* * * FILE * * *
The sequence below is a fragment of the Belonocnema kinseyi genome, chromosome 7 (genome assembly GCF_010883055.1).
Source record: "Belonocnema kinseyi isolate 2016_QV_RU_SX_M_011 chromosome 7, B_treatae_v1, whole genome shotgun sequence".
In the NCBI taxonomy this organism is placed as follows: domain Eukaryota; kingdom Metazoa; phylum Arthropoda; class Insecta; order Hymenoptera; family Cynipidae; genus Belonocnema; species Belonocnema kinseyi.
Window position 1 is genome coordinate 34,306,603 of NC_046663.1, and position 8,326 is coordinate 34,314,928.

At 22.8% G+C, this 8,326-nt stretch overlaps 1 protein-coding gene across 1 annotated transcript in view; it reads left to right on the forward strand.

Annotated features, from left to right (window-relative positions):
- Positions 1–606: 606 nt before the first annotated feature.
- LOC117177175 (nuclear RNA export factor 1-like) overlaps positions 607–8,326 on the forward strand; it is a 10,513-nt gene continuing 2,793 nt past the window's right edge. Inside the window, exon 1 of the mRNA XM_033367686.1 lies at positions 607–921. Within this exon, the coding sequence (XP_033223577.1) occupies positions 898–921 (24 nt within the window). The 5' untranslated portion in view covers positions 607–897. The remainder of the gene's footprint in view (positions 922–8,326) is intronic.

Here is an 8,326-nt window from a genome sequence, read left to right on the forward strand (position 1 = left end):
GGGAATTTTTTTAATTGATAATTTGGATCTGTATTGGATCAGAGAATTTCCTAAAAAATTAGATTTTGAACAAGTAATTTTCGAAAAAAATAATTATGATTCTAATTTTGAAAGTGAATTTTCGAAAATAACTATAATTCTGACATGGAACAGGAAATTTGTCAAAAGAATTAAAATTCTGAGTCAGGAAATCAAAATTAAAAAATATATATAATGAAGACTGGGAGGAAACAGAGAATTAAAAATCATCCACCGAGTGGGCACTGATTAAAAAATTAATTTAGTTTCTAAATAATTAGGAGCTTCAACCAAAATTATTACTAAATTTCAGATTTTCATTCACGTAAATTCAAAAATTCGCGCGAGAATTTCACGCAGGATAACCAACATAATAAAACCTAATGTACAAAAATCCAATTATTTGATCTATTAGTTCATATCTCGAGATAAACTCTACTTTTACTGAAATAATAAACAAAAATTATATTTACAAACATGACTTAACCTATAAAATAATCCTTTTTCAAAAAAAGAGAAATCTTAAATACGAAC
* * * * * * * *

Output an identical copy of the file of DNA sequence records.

The sequence below is a fragment of the Belonocnema kinseyi genome, chromosome 7 (genome assembly GCF_010883055.1).
Source record: "Belonocnema kinseyi isolate 2016_QV_RU_SX_M_011 chromosome 7, B_treatae_v1, whole genome shotgun sequence".
In the NCBI taxonomy this organism is placed as follows: domain Eukaryota; kingdom Metazoa; phylum Arthropoda; class Insecta; order Hymenoptera; family Cynipidae; genus Belonocnema; species Belonocnema kinseyi.
Window position 1 is genome coordinate 34,306,603 of NC_046663.1, and position 8,326 is coordinate 34,314,928.

At 22.8% G+C, this 8,326-nt stretch overlaps 1 protein-coding gene across 1 annotated transcript in view; it reads left to right on the forward strand.

Annotated features, from left to right (window-relative positions):
- Positions 1–606: 606 nt before the first annotated feature.
- LOC117177175 (nuclear RNA export factor 1-like) overlaps positions 607–8,326 on the forward strand; it is a 10,513-nt gene continuing 2,793 nt past the window's right edge. Inside the window, exon 1 of the mRNA XM_033367686.1 lies at positions 607–921. Within this exon, the coding sequence (XP_033223577.1) occupies positions 898–921 (24 nt within the window). The 5' untranslated portion in view covers positions 607–897. The remainder of the gene's footprint in view (positions 922–8,326) is intronic.

Here is an 8,326-nt window from a genome sequence, read left to right on the forward strand (position 1 = left end):
GGGAATTTTTTTAATTGATAATTTGGATCTGTATTGGATCAGAGAATTTCCTAAAAAATTAGATTTTGAACAAGTAATTTTCGAAAAAAATAATTATGATTCTAATTTTGAAAGTGAATTTTCGAAAATAACTATAATTCTGACATGGAACAGGAAATTTGTCAAAAGAATTAAAATTCTGAGTCAGGAAATCAAAATTAAAAAATATATATAATGAAGACTGGGAGGAAACAGAGAATTAAAAATCATCCACCGAGTGGGCACTGATTAAAAAATTAATTTAGTTTCTAAATAATTAGGAGCTTCAACCAAAATTATTACTAAATTTCAGATTTTCATTCACGTAAATTCAAAAATTCGCGCGAGAATTTCACGCAGGATAACCAACATAATAAAACCTAATGTACAAAAATCCAATTATTTGATCTATTAGTTCATATCTCGAGATAAACTCTACTTTTACTGAAATAATAAACAAAAATTATATTTACAAACATGACTTAACCTATAAAATAATCCTTTTTCAAAAAAAGAGAAATCTTAAATACGAAC